Shaking Things Up: Atheism and Buddhism


Now some time ago, I wrote in a post that I would be studying up on Eastern religions and their concept of God; because, typical arguments against God in the West only really work towards the monotheistic Western deity of Judaism, Christianity, and Islam. Now, I have been reading up quite a bit between my studies at university. I can’t say that I’m finished studying up on these interesting and highly complex religions, but I will go over where I am, personally, at the moment.

Let me start out by saying, I was always leaning more towards existential nihilism to begin with and less towards humanism. Humanism sounds great, but for various reasons I found it problematic. Maybe I just don’t share Humanism’s optimism, but I digress.

So let’s talk about Buddhism. Buddhism, unlike many religions doesn’t require an all powerful, all good, and all knowing creator. Now, this doesn’t mean Buddhism is naturalistic. To assume this, would be far from the truth.

There is no “soul” and the “self” is an illusion, but the mind is not materialistic in nature. It is eternal, and we have all been through an infinite amount of deaths and rebirths due to bad karma. (Karma here being the law of cause and effect.) The earth is not the only place one can be reborn. Minds can be reborn in the lower realms, “hells,” or higher realms, “heavens.” Neither of the former are places people go for eternity.  However, the aim of Buddhism is to reach enlightenment, “nirvana,” and the end of the cycle of death and rebirth NOT to end up in heaven or hell.

Now, this is where the Buddha comes into play. The Buddha was someone who reached enlightenment, and then proceeded to teach others how to do so themselves. The idea is that we can all become buddhas.

Now perhaps interestingly, I, a materialistic nihilist, went to a Buddhist Sangha, a gathering of Buddhists. Why? Well, for one there is no better and easier way to learn about a religion than to go to their religious service. Secondly, I seek to meditate properly, as mediation has many beneficial effects. Thirdly, and most importantly, I am an open minded person.

I am starting to realize that the Buddhist view of human nature seems to be quite accurate. Human beings are not “fallen.” Still, every  intentional action has moral significance, and we would all be happier if we learn to control our mind. In a nutshell, it’s not the situation that’s the problem, it’s what we think about a given situation that’s a problem. If you think a situation is horrible, terrible, or unlivable it is. If you think the situation isn’t that bad after all you won’t suffer as much. Now, if you don’t believe me about the thinking part, consider asking any psychologist. I have. However, their supernatural claims are another story.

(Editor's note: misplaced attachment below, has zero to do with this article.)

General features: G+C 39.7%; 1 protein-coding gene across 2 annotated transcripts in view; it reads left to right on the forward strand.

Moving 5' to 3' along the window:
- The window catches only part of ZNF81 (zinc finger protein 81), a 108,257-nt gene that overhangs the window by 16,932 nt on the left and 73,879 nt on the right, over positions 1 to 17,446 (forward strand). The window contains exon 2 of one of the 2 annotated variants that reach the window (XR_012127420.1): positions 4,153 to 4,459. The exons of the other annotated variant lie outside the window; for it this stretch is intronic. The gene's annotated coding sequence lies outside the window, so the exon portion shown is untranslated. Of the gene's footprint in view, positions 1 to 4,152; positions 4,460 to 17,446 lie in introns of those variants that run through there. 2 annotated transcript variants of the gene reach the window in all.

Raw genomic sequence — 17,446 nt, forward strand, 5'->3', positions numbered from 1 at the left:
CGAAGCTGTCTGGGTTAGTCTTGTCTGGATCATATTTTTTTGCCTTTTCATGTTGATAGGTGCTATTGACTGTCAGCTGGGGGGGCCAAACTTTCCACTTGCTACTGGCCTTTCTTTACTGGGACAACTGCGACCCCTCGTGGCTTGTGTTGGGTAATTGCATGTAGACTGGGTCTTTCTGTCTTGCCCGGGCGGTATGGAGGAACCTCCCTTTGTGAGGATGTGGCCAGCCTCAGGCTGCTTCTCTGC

The Western monotheistic deity I, certainly, see as false. (See many of my other posts.) Still, I am playing around and toying with different ideas. I am not saying I am converting to Buddhism, but so far, it’s been fun!

 

 

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Objective Morality without God?


A typical argument for God from theists is that claim that without God there is no objective morality. The only morality, in this view, is Darwinian in nature, and some atheists actually agree. Most atheists, who I’ve heard, do not think there really is objective morality. Many people balk when they hear this. Of course, everyone wants to hear that pedophilia and murder are unequivocally wrong, and those deeds are actually wrong. The problem is using terms like “objective morality” in the first place.

I would argue that morality is more complicated than just either being objective or relative. Furthermore, I think the term “objective morality” is a little like the word “evil.” We want to call Hitler evil. We don’t want to think of him just as a bad person who did horrible things, but the term “evil” tends to evoke supernatural or other thinking that is not in the arena of reasonable thinking. Thus, I want to talk just about morality in general instead of arguing against objective morality. It’s just not a useful topic for what I’m trying to say, and I suspect discussing it is a less useful conversation than people tend to think.

What are morals? Morals, I suspect, had it’s origins in biology, but like I said before it’s more complicated than that. People are smart, and as such, inventive. Some amount of morality is certainly hardwired into us, but people are smart enough to out smart their biology. It’s too simple to say morality is objective, or morality is just an evolutionary byproduct. People can and have invented or changed what it means to be moral, as well. Slavery went on for a long time, but now it is seen, almost universally, as the terrible thing that it is.

The problem with morality now is that it still appears to be in it’s infancy. Many people disagree about morality. Many people use religion to decide what is moral. Others pick a moral philosophy, and still, others don’t even think about morality. We all have a long way to go, and I doubt we’ll ever reach perfection. However, my point is that morality is complicated. It’s more complicated than just biology. It’s as complicated as trying to figure what works best for humans individually and as a whole, which is no small task. Still, the shock people feel with atheists saying that there is no objective morality is not useful. The theist is simply shocking their audiences’ emotions, and atheists need to talk more clearly about morality.